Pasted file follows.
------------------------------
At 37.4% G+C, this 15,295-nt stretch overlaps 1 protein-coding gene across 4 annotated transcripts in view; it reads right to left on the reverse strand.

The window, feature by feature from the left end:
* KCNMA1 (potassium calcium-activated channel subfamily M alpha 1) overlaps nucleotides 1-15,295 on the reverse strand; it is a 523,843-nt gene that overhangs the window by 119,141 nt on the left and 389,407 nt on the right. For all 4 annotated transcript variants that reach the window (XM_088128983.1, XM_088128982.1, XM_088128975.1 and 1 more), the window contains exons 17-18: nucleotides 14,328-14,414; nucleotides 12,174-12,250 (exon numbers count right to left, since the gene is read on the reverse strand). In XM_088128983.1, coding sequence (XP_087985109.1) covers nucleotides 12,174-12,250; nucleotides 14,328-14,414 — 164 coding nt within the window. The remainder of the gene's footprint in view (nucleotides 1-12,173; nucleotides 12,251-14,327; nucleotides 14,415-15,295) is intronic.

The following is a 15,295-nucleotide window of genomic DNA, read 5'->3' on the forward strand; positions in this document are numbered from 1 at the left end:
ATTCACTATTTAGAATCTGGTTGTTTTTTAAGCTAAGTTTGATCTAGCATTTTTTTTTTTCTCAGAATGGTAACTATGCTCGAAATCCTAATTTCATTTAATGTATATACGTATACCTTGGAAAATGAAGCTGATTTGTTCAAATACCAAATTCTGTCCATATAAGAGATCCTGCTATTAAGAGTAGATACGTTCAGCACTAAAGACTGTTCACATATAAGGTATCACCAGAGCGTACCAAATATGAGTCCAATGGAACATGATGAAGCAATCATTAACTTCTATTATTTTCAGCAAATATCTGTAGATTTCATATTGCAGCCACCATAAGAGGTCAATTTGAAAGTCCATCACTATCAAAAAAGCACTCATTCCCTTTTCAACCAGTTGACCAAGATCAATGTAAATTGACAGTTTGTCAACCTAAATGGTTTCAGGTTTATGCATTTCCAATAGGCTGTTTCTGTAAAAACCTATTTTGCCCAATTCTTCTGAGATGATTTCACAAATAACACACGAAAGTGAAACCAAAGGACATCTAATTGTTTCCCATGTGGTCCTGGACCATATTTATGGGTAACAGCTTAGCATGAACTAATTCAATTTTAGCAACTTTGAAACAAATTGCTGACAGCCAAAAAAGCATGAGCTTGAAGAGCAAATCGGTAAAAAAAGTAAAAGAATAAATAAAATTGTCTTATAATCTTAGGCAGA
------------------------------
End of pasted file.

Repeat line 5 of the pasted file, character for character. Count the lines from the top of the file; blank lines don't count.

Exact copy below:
ATTCACTATTTAGAATCTGGTTGTTTTTTAAGCTAAGTTTGATCTAGCATTTTTTTTTTTCTCAGAATGGTAACTATGCTCGAAATCCTAATTTCATTTAATGTATATACGTATACCTTGGAAAATGAAGCTGATTTGTTCAAATACCAAATTCTGTCCATATAAGAGATCCTGCTATTAAGAGTAGATACGTTCAGCACTAAAGACTGTTCACATATAAGGTATCACCAGAGCGTACCAAATATGAGTCCAATGGAACATGATGAAGCAATCATTAACTTCTATTATTTTCAGCAAATATCTGTAGATTTCATATTGCAGCCACCATAAGAGGTCAATTTGAAAGTCCATCACTATCAAAAAAGCACTCATTCCCTTTTCAACCAGTTGACCAAGATCAATGTAAATTGACAGTTTGTCAACCTAAATGGTTTCAGGTTTATGCATTTCCAATAGGCTGTTTCTGTAAAAACCTATTTTGCCCAATTCTTCTGAGATGATTTCACAAATAACACACGAAAGTGAAACCAAAGGACATCTAATTGTTTCCCATGTGGTCCTGGACCATATTTATGGGTAACAGCTTAGCATGAACTAATTCAATTTTAGCAACTTTGAAACAAATTGCTGACAGCCAAAAAAGCATGAGCTTGAAGAGCAAATCGGTAAAAAAAGTAAAAGAATAAATAAAATTGTCTTATAATCTTAGGCAGA